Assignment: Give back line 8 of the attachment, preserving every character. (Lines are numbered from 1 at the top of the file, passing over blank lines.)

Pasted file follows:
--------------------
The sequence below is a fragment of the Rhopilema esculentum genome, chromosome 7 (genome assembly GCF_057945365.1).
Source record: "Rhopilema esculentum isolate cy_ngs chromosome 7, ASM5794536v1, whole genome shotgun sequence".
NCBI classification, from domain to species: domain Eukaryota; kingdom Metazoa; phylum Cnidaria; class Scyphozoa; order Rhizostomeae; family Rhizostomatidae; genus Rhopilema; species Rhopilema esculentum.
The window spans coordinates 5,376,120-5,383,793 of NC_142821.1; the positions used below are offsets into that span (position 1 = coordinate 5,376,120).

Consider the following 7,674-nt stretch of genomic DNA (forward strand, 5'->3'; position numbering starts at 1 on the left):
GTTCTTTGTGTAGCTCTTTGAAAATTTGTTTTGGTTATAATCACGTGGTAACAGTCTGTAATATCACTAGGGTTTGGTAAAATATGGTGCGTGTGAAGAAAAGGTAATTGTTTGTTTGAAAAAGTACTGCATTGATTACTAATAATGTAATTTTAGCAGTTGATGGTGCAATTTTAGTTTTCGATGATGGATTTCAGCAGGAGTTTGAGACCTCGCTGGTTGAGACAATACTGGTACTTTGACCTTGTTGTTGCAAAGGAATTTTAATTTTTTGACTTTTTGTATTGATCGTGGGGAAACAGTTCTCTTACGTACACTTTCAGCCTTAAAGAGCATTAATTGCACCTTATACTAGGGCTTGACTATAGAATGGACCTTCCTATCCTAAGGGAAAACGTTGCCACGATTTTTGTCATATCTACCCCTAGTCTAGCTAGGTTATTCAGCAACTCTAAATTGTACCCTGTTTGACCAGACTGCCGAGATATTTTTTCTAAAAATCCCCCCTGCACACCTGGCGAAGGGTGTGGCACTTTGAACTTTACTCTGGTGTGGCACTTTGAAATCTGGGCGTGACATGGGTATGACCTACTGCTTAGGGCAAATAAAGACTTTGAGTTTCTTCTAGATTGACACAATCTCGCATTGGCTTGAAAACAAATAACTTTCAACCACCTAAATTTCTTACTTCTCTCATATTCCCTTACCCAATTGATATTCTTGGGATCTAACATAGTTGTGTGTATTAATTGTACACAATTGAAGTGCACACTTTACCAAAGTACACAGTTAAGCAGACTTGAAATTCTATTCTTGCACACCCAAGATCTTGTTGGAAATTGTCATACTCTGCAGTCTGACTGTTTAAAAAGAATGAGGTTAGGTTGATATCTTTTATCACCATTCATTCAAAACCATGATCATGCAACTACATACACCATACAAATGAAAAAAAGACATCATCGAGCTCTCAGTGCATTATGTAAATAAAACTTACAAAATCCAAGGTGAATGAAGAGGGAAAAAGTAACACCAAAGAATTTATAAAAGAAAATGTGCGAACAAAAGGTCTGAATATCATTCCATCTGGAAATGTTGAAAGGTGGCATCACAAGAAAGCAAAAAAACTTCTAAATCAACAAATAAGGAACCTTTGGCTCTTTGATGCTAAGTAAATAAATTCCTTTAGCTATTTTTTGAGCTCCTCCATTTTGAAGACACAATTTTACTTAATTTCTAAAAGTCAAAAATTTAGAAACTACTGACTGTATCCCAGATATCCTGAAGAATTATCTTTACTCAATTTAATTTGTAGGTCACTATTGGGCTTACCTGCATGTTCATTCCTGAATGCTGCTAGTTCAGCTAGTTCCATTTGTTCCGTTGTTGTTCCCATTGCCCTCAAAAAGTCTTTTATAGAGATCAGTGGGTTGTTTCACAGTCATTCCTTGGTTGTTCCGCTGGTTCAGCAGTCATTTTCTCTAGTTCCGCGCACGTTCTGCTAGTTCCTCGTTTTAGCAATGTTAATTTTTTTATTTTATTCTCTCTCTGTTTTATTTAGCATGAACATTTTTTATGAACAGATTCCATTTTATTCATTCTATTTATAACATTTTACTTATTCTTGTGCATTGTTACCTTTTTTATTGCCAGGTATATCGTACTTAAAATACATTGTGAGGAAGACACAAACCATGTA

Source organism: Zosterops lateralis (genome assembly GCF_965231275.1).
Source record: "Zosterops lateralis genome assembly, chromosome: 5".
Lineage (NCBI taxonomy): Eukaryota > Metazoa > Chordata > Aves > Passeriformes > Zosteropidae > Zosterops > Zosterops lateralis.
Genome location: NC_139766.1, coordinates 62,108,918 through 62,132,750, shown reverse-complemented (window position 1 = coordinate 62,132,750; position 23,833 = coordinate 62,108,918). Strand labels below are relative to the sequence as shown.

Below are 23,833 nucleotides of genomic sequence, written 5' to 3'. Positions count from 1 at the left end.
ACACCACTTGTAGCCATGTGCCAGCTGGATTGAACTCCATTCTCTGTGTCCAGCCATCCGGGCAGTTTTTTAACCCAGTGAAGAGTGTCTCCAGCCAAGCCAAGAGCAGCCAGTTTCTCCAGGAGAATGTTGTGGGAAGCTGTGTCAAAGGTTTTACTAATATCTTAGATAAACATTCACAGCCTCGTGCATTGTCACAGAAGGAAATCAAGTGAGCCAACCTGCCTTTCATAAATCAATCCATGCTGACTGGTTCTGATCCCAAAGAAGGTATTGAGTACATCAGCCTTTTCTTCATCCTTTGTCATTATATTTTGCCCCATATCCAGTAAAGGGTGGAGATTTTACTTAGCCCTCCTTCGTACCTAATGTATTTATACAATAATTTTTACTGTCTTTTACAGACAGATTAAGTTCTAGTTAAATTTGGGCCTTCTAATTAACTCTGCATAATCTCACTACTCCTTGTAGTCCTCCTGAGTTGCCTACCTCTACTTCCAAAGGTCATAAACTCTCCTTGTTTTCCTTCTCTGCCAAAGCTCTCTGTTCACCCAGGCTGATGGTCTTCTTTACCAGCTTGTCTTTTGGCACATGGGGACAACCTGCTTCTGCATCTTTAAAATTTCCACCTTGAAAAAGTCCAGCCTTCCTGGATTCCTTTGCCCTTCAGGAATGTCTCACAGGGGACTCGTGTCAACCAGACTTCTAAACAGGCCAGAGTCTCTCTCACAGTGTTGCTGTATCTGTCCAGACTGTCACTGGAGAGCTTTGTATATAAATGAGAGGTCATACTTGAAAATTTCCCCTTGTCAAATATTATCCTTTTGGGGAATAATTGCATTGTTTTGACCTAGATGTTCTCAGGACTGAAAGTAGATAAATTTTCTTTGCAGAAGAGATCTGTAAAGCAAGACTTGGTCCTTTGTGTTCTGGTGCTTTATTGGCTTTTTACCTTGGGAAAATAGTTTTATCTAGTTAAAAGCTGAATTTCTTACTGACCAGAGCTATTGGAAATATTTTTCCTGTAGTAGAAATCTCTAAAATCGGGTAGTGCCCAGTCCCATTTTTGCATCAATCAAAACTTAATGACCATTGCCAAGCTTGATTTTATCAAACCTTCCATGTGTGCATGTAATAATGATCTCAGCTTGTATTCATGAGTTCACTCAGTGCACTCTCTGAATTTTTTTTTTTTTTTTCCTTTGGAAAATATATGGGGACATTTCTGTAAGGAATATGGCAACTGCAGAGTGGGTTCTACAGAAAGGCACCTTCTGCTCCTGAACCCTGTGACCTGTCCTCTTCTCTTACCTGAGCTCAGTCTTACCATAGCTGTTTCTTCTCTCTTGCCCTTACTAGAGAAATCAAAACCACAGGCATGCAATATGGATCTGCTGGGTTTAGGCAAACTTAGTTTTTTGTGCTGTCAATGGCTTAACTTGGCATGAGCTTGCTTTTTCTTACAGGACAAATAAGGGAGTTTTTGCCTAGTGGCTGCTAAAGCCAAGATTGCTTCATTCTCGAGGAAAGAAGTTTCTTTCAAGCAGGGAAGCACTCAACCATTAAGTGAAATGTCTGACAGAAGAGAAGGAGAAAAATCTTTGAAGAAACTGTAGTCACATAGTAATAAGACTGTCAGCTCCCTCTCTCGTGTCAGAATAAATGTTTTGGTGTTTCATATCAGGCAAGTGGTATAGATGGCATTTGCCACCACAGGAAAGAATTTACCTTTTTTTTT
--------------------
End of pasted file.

Source record: "Zosterops lateralis genome assembly, chromosome: 5".